[Caribbean] The St. Maarten Nature Foundation is warning for the potential of large amounts of Sargasso seaweed washing ashore on local beaches. This would result in a repeat of the situation 2011/ 2012 and 2014/2015 when beaches were closed due to a large influx of the seaweed.
Based on satellite data and communication with conservation management organizations in the Caribbean the Nature Foundation has sent a warning that there is a potential of Sargasso seaweed to once again affect the area. “We have been receiving updates from satellites and pilots in the area as well as from conservation organizations with whom we work closely that there is again a potential for Sargasso seaweed causing problems,” Nature Foundation manager Tadzio Bervoets said in a statement. “Especially last year St. Maarten and other islands in the region had to deal with a large influx of the seaweed with beaches being closed and on some islands harbors being negatively affected. We are keeping a close eye on ocean currents and prevailing winds. We hope that the majority of the Sargasso will stay away from us but we wanted to give a head’s up in any case.”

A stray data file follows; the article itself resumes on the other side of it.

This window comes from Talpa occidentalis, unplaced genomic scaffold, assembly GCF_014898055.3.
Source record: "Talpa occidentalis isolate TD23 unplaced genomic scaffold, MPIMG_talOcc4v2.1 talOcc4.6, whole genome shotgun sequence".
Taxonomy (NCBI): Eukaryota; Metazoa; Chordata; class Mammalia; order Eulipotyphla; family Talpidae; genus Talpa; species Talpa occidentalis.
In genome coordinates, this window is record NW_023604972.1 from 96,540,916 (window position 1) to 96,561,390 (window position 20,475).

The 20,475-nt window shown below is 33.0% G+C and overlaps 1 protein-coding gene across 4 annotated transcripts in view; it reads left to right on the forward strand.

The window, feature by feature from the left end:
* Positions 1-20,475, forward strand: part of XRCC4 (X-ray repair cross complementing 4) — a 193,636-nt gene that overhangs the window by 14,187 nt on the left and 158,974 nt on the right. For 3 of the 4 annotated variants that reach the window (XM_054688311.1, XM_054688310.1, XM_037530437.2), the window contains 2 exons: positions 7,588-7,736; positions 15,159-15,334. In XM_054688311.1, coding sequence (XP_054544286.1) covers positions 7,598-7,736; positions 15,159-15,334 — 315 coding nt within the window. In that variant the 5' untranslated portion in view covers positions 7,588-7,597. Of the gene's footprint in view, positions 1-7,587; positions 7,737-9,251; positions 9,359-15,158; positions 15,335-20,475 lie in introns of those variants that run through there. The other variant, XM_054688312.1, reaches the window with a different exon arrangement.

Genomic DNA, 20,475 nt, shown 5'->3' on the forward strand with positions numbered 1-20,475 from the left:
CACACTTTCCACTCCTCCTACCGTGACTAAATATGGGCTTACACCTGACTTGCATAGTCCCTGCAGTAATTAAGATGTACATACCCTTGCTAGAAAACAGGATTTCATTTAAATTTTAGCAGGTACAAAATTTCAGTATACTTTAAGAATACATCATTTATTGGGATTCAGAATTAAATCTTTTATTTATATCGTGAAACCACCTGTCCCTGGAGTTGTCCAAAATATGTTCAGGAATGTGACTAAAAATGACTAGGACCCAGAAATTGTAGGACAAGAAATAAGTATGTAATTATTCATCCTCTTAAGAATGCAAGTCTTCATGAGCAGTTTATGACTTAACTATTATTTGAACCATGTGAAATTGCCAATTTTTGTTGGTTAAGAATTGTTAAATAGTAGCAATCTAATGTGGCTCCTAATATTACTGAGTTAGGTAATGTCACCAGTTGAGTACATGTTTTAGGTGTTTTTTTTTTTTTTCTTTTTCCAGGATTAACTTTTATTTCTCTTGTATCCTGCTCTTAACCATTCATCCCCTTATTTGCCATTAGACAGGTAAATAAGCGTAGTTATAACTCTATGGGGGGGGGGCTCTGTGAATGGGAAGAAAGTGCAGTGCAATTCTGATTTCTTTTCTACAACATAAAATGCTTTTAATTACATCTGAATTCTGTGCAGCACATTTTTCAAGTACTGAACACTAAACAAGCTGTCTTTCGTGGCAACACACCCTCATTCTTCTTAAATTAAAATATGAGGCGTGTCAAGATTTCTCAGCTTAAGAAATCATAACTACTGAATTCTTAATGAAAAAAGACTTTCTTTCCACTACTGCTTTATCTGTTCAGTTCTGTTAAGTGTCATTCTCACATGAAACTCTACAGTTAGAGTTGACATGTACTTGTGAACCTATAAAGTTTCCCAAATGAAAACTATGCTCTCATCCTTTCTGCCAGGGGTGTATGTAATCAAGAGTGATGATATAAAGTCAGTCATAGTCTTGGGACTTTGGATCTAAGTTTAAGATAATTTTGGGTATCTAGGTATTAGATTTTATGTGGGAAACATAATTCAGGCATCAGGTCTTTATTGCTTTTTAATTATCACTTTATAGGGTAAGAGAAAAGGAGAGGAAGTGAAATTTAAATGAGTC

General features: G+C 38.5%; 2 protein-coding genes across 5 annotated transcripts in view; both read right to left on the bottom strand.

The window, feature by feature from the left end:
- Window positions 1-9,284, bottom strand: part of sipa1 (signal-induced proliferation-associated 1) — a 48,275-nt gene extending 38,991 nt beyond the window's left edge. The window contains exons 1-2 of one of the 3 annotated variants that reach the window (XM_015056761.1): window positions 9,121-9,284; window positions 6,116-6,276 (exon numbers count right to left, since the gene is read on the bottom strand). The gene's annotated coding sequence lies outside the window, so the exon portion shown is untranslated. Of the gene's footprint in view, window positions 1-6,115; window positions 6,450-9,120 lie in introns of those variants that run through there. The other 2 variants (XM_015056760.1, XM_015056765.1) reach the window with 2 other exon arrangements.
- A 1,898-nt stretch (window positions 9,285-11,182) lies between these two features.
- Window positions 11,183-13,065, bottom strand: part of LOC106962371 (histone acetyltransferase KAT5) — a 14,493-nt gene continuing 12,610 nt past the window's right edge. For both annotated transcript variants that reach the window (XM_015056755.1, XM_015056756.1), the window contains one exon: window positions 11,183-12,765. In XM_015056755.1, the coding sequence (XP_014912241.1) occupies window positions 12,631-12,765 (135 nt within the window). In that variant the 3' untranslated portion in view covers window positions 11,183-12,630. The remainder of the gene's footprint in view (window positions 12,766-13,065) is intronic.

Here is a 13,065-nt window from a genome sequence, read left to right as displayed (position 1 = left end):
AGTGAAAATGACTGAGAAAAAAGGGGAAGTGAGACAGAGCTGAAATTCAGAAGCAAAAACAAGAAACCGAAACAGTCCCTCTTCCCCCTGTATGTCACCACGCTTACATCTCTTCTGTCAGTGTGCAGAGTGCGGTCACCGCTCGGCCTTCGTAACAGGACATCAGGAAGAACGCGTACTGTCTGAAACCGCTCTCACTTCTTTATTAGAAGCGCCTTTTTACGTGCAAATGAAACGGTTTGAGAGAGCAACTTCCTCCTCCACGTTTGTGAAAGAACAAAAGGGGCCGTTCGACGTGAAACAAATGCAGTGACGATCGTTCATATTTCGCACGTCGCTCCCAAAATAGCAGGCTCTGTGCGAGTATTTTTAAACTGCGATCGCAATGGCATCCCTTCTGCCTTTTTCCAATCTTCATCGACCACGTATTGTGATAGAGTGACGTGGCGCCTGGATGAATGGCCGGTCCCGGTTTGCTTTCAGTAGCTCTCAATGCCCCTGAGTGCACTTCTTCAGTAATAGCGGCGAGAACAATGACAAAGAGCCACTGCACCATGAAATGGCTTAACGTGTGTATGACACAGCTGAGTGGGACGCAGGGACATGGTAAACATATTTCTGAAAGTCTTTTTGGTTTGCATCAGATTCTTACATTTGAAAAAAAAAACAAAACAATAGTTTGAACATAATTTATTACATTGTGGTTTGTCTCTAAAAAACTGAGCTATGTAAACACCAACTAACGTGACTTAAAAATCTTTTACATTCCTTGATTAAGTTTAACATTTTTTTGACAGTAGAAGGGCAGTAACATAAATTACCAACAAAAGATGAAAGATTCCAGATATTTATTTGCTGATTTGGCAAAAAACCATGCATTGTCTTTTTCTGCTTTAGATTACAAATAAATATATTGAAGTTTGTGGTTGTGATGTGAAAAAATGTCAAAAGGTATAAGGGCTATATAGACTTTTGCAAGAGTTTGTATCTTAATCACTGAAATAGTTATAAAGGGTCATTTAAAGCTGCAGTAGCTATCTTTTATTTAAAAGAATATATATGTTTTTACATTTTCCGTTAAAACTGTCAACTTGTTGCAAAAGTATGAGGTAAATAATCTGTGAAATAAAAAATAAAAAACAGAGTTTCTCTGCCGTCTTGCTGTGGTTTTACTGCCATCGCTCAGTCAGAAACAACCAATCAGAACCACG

Sargasso is a genus of brown (class Phaeophyceae) seaweed which is distributed throughout the temperate and tropical oceans of the world. Most of the Sargasso Seaweed lies concentrated in the Sargasso Sea, a region in the middle of the North Atlantic Ocean surrounded by ocean currents. It is bounded on the west by the Gulf Stream; on the north, by the North Atlantic Current; on the east, by the Canary Current; and on the south, by the North Atlantic Equatorial Current.
Sargasso weed plagued the Caribbean and St. Maarten over recent years. The Foundation had to warn swimmers to avoid swimming in Guana Bay and other beaches due to the large amount of Sargasso weed. Many beach front residences and hotels had to clean washed up Sargasso continuously. The Foundation is in close contact with experts in the region in developing an early warning system to warn residents and governments about the possible influx of Sargasso seaweed.
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